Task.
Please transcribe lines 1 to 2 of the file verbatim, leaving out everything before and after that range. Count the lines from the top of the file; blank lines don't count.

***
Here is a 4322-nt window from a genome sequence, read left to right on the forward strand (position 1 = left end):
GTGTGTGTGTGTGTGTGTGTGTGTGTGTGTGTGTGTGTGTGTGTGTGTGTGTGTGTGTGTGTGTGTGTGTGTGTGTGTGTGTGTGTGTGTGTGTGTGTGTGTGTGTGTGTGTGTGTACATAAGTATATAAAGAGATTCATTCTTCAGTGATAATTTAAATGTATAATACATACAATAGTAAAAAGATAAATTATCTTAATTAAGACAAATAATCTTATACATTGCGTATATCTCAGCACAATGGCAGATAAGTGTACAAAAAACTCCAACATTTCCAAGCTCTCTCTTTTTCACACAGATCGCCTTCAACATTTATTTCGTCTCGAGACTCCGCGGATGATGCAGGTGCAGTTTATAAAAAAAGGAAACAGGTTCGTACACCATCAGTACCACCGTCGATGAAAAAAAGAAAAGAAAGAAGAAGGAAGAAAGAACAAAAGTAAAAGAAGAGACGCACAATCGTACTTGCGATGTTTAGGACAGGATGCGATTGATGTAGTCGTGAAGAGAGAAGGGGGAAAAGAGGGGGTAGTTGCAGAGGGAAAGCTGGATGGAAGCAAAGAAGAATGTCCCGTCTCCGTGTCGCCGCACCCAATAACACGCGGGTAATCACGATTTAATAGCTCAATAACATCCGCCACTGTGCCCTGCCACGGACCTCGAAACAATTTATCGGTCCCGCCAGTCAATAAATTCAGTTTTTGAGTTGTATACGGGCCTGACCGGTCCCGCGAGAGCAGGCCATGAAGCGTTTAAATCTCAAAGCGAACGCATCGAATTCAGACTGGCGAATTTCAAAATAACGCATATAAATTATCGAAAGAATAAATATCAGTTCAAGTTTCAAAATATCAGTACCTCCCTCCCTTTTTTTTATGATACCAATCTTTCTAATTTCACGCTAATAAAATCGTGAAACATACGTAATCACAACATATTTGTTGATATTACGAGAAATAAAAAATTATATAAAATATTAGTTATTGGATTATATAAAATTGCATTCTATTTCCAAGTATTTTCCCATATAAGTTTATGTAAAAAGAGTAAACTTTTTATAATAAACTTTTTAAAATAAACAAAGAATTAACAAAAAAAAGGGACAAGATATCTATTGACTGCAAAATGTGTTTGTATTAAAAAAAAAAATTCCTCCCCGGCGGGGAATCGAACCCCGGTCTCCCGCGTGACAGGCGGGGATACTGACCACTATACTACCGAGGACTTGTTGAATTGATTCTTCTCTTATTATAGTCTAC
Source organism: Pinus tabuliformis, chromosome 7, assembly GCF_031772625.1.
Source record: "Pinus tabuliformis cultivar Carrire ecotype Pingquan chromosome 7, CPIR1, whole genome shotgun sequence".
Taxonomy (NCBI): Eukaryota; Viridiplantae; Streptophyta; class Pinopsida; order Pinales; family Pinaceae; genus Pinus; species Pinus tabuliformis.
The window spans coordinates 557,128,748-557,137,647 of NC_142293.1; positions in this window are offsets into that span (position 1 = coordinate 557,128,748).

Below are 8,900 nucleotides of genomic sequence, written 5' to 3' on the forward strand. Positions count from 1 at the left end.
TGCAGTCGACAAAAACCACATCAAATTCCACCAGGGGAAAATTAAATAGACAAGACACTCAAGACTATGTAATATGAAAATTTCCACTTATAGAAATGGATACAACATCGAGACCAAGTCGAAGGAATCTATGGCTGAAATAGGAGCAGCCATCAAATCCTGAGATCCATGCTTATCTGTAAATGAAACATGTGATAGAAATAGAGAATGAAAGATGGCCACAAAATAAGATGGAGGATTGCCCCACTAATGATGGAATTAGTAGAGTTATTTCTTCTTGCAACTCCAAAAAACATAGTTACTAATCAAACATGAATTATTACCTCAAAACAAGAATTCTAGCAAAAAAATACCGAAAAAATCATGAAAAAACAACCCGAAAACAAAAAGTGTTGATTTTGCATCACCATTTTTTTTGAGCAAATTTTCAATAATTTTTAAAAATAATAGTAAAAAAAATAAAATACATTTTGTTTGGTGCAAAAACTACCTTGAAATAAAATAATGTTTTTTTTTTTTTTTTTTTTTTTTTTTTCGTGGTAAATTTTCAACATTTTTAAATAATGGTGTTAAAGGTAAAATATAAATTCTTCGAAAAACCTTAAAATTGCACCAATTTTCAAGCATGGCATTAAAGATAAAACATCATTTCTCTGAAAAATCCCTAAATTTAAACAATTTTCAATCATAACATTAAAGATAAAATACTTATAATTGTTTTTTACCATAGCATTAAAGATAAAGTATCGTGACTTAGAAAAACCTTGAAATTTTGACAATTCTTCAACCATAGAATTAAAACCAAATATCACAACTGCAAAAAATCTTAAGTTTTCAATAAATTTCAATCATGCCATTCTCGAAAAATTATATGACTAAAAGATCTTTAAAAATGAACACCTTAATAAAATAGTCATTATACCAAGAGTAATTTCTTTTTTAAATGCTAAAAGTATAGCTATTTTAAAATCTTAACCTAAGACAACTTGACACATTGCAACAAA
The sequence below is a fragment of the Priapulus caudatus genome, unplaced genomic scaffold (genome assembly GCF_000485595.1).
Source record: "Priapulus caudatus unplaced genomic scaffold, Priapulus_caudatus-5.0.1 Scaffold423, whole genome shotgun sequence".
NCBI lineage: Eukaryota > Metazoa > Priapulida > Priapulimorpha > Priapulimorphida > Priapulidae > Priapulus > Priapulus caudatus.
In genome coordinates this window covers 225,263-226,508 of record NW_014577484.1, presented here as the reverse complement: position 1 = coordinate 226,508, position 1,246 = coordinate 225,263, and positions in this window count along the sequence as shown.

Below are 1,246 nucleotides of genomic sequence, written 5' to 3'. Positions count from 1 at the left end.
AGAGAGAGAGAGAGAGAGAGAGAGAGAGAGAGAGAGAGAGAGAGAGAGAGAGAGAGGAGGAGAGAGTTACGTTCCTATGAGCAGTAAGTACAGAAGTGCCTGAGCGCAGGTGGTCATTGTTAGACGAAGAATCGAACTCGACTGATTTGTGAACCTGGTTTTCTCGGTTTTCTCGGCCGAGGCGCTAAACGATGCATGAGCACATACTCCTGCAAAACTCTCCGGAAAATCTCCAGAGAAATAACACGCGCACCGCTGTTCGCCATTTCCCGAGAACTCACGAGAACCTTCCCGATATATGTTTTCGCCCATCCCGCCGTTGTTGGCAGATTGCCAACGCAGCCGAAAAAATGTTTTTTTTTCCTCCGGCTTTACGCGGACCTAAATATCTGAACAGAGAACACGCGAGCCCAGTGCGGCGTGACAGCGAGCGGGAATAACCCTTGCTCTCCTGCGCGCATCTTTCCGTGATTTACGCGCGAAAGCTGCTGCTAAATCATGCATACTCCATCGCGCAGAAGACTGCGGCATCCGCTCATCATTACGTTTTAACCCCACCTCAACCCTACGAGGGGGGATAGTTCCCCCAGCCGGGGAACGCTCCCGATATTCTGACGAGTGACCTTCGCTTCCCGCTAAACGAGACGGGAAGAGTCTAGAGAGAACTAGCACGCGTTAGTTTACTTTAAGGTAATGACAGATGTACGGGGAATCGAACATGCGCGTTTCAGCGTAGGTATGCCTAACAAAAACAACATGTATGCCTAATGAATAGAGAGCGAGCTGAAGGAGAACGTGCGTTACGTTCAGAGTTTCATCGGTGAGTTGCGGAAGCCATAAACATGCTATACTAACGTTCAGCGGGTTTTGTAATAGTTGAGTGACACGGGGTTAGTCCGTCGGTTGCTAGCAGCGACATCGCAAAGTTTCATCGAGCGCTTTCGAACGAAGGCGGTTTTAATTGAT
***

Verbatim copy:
Here is a 4322-nt window from a genome sequence, read left to right on the forward strand (position 1 = left end):
GTGTGTGTGTGTGTGTGTGTGTGTGTGTGTGTGTGTGTGTGTGTGTGTGTGTGTGTGTGTGTGTGTGTGTGTGTGTGTGTGTGTGTGTGTGTGTGTGTGTGTGTGTGTGTGTGTGTACATAAGTATATAAAGAGATTCATTCTTCAGTGATAATTTAAATGTATAATACATACAATAGTAAAAAGATAAATTATCTTAATTAAGACAAATAATCTTATACATTGCGTATATCTCAGCACAATGGCAGATAAGTGTACAAAAAACTCCAACATTTCCAAGCTCTCTCTTTTTCACACAGATCGCCTTCAACATTTATTTCGTCTCGAGACTCCGCGGATGATGCAGGTGCAGTTTATAAAAAAAGGAAACAGGTTCGTACACCATCAGTACCACCGTCGATGAAAAAAAGAAAAGAAAGAAGAAGGAAGAAAGAACAAAAGTAAAAGAAGAGACGCACAATCGTACTTGCGATGTTTAGGACAGGATGCGATTGATGTAGTCGTGAAGAGAGAAGGGGGAAAAGAGGGGGTAGTTGCAGAGGGAAAGCTGGATGGAAGCAAAGAAGAATGTCCCGTCTCCGTGTCGCCGCACCCAATAACACGCGGGTAATCACGATTTAATAGCTCAATAACATCCGCCACTGTGCCCTGCCACGGACCTCGAAACAATTTATCGGTCCCGCCAGTCAATAAATTCAGTTTTTGAGTTGTATACGGGCCTGACCGGTCCCGCGAGAGCAGGCCATGAAGCGTTTAAATCTCAAAGCGAACGCATCGAATTCAGACTGGCGAATTTCAAAATAACGCATATAAATTATCGAAAGAATAAATATCAGTTCAAGTTTCAAAATATCAGTACCTCCCTCCCTTTTTTTTATGATACCAATCTTTCTAATTTCACGCTAATAAAATCGTGAAACATACGTAATCACAACATATTTGTTGATATTACGAGAAATAAAAAATTATATAAAATATTAGTTATTGGATTATATAAAATTGCATTCTATTTCCAAGTATTTTCCCATATAAGTTTATGTAAAAAGAGTAAACTTTTTATAATAAACTTTTTAAAATAAACAAAGAATTAACAAAAAAAAGGGACAAGATATCTATTGACTGCAAAATGTGTTTGTATTAAAAAAAAAAATTCCTCCCCGGCGGGGAATCGAACCCCGGTCTCCCGCGTGACAGGCGGGGATACTGACCACTATACTACCGAGGACTTGTTGAATTGATTCTTCTCTTATTATAGTCTAC